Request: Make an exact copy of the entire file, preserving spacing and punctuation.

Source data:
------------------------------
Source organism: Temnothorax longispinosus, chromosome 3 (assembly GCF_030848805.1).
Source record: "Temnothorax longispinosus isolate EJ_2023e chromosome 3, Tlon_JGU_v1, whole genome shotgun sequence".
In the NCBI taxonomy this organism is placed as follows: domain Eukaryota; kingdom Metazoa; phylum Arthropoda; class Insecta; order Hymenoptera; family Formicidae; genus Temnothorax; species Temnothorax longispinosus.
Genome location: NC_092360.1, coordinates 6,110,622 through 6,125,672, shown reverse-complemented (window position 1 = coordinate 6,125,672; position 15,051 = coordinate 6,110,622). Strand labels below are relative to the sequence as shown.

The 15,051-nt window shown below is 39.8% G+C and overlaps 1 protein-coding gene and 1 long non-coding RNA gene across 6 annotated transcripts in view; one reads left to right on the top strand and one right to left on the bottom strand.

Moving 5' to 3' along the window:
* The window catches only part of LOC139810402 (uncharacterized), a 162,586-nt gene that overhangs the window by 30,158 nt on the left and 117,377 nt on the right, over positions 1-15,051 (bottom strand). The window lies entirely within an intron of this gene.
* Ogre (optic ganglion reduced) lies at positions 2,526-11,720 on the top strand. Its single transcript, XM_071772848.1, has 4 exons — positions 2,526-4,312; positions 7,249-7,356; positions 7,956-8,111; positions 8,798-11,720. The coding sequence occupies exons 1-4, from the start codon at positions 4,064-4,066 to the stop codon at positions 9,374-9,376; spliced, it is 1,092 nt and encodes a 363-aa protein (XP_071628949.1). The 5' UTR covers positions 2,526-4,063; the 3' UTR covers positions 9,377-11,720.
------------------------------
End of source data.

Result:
Source organism: Temnothorax longispinosus, chromosome 3 (assembly GCF_030848805.1).
Source record: "Temnothorax longispinosus isolate EJ_2023e chromosome 3, Tlon_JGU_v1, whole genome shotgun sequence".
In the NCBI taxonomy this organism is placed as follows: domain Eukaryota; kingdom Metazoa; phylum Arthropoda; class Insecta; order Hymenoptera; family Formicidae; genus Temnothorax; species Temnothorax longispinosus.
Genome location: NC_092360.1, coordinates 6,110,622 through 6,125,672, shown reverse-complemented (window position 1 = coordinate 6,125,672; position 15,051 = coordinate 6,110,622). Strand labels below are relative to the sequence as shown.

The 15,051-nt window shown below is 39.8% G+C and overlaps 1 protein-coding gene and 1 long non-coding RNA gene across 6 annotated transcripts in view; one reads left to right on the top strand and one right to left on the bottom strand.

Moving 5' to 3' along the window:
* The window catches only part of LOC139810402 (uncharacterized), a 162,586-nt gene that overhangs the window by 30,158 nt on the left and 117,377 nt on the right, over positions 1-15,051 (bottom strand). The window lies entirely within an intron of this gene.
* Ogre (optic ganglion reduced) lies at positions 2,526-11,720 on the top strand. Its single transcript, XM_071772848.1, has 4 exons — positions 2,526-4,312; positions 7,249-7,356; positions 7,956-8,111; positions 8,798-11,720. The coding sequence occupies exons 1-4, from the start codon at positions 4,064-4,066 to the stop codon at positions 9,374-9,376; spliced, it is 1,092 nt and encodes a 363-aa protein (XP_071628949.1). The 5' UTR covers positions 2,526-4,063; the 3' UTR covers positions 9,377-11,720.